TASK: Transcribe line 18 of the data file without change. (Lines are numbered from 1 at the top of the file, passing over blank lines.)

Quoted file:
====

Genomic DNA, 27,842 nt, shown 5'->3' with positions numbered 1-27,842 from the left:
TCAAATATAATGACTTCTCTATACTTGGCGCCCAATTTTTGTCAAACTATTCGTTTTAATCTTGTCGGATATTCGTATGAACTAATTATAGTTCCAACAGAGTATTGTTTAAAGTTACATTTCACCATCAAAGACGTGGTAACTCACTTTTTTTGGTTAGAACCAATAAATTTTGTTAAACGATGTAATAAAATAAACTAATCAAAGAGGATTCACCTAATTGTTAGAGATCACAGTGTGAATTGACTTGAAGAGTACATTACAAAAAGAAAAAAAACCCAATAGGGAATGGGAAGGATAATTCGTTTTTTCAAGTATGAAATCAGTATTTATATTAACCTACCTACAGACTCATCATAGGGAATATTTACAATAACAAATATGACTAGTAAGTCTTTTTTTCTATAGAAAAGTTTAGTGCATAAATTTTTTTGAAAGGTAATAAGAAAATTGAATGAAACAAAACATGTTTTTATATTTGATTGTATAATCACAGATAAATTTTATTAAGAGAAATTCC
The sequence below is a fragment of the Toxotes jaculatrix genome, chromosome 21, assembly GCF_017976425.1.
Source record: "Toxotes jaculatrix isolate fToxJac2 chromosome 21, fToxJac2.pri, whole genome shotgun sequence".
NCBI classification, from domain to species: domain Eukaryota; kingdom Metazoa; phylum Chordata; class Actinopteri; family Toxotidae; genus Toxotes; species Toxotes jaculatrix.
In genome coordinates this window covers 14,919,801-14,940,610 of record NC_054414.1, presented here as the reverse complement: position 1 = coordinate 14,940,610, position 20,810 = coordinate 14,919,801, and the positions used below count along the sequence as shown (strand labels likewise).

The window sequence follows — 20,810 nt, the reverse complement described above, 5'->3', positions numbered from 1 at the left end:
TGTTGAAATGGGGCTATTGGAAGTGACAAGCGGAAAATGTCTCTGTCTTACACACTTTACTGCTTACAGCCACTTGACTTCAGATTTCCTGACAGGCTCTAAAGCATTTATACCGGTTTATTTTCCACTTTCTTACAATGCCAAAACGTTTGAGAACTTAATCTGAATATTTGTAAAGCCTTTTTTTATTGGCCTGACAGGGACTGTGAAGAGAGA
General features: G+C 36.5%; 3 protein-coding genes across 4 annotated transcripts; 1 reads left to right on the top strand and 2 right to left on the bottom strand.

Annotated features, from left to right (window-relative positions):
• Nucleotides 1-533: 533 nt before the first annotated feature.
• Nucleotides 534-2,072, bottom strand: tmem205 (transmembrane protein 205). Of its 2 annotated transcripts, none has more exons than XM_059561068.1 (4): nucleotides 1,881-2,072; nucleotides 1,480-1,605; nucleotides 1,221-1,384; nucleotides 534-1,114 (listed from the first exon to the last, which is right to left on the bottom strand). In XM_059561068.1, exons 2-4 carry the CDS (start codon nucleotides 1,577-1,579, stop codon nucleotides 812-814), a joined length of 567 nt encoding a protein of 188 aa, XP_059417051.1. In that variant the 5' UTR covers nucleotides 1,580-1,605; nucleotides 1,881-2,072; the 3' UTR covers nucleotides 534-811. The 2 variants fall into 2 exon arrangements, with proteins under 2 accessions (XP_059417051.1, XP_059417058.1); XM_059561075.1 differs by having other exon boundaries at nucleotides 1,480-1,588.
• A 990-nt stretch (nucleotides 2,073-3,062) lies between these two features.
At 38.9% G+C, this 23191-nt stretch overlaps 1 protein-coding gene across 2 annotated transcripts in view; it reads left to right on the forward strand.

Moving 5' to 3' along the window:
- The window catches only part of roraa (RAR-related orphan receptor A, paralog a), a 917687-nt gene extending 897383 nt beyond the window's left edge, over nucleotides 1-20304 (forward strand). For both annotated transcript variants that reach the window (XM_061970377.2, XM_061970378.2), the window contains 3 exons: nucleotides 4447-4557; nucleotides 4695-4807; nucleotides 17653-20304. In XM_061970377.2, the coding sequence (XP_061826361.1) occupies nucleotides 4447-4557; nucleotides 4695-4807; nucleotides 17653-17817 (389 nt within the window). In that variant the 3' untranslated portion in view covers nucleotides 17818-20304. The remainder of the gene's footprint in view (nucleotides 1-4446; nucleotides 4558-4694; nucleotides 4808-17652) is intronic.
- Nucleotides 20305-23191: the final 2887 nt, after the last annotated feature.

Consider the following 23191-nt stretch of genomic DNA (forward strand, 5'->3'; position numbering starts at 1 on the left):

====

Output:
Consider the following 23191-nt stretch of genomic DNA (forward strand, 5'->3'; position numbering starts at 1 on the left):